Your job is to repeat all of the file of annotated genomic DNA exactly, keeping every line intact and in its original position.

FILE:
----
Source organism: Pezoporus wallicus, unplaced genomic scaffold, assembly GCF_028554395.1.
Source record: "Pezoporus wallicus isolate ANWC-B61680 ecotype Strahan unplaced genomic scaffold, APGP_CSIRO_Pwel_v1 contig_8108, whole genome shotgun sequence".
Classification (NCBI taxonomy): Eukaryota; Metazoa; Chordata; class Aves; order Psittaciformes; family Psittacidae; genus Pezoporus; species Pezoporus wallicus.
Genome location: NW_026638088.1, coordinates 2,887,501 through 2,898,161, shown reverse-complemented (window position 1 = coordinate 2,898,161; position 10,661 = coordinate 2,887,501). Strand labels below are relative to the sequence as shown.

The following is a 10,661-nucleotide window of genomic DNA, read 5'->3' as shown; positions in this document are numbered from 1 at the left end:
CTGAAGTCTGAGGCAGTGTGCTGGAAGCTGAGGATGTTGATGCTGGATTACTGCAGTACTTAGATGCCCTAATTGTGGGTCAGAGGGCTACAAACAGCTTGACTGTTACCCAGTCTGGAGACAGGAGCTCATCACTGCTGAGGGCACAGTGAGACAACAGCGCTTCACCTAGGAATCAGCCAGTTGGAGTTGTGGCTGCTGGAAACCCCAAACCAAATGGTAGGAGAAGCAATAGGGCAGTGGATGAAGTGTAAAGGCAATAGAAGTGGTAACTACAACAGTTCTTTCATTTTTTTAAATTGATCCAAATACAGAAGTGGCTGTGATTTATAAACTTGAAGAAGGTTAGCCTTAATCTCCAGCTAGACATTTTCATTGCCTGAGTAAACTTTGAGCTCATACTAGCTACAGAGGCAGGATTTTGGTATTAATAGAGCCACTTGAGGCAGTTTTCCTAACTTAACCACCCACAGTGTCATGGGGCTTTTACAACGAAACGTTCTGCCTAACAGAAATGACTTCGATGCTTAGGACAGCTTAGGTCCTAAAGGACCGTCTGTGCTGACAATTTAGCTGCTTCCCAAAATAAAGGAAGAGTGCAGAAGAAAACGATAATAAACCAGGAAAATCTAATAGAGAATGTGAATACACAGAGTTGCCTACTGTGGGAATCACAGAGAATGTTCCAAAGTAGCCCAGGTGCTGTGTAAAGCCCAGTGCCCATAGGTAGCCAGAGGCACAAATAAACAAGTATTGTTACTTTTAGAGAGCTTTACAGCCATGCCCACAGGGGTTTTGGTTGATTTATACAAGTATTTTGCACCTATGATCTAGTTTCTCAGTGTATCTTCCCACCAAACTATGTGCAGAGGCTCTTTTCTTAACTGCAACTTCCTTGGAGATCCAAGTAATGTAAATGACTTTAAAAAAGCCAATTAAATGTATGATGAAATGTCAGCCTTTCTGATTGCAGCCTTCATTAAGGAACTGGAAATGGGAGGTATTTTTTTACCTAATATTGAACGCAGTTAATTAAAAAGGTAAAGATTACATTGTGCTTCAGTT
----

Source organism: Pezoporus wallicus, unplaced genomic scaffold, assembly GCF_028554395.1.
Source record: "Pezoporus wallicus isolate ANWC-B61680 ecotype Strahan unplaced genomic scaffold, APGP_CSIRO_Pwel_v1 contig_8108, whole genome shotgun sequence".
Classification (NCBI taxonomy): Eukaryota; Metazoa; Chordata; class Aves; order Psittaciformes; family Psittacidae; genus Pezoporus; species Pezoporus wallicus.
Genome location: NW_026638088.1, coordinates 2,887,501 through 2,898,161, shown reverse-complemented (window position 1 = coordinate 2,898,161; position 10,661 = coordinate 2,887,501). Strand labels below are relative to the sequence as shown.

The following is a 10,661-nucleotide window of genomic DNA, read 5'->3' as shown; positions in this document are numbered from 1 at the left end:
CTGAAGTCTGAGGCAGTGTGCTGGAAGCTGAGGATGTTGATGCTGGATTACTGCAGTACTTAGATGCCCTAATTGTGGGTCAGAGGGCTACAAACAGCTTGACTGTTACCCAGTCTGGAGACAGGAGCTCATCACTGCTGAGGGCACAGTGAGACAACAGCGCTTCACCTAGGAATCAGCCAGTTGGAGTTGTGGCTGCTGGAAACCCCAAACCAAATGGTAGGAGAAGCAATAGGGCAGTGGATGAAGTGTAAAGGCAATAGAAGTGGTAACTACAACAGTTCTTTCATTTTTTTAAATTGATCCAAATACAGAAGTGGCTGTGATTTATAAACTTGAAGAAGGTTAGCCTTAATCTCCAGCTAGACATTTTCATTGCCTGAGTAAACTTTGAGCTCATACTAGCTACAGAGGCAGGATTTTGGTATTAATAGAGCCACTTGAGGCAGTTTTCCTAACTTAACCACCCACAGTGTCATGGGGCTTTTACAACGAAACGTTCTGCCTAACAGAAATGACTTCGATGCTTAGGACAGCTTAGGTCCTAAAGGACCGTCTGTGCTGACAATTTAGCTGCTTCCCAAAATAAAGGAAGAGTGCAGAAGAAAACGATAATAAACCAGGAAAATCTAATAGAGAATGTGAATACACAGAGTTGCCTACTGTGGGAATCACAGAGAATGTTCCAAAGTAGCCCAGGTGCTGTGTAAAGCCCAGTGCCCATAGGTAGCCAGAGGCACAAATAAACAAGTATTGTTACTTTTAGAGAGCTTTACAGCCATGCCCACAGGGGTTTTGGTTGATTTATACAAGTATTTTGCACCTATGATCTAGTTTCTCAGTGTATCTTCCCACCAAACTATGTGCAGAGGCTCTTTTCTTAACTGCAACTTCCTTGGAGATCCAAGTAATGTAAATGACTTTAAAAAAGCCAATTAAATGTATGATGAAATGTCAGCCTTTCTGATTGCAGCCTTCATTAAGGAACTGGAAATGGGAGGTATTTTTTTACCTAATATTGAACGCAGTTAATTAAAAAGGTAAAGATTACATTGTGCTTCAGTT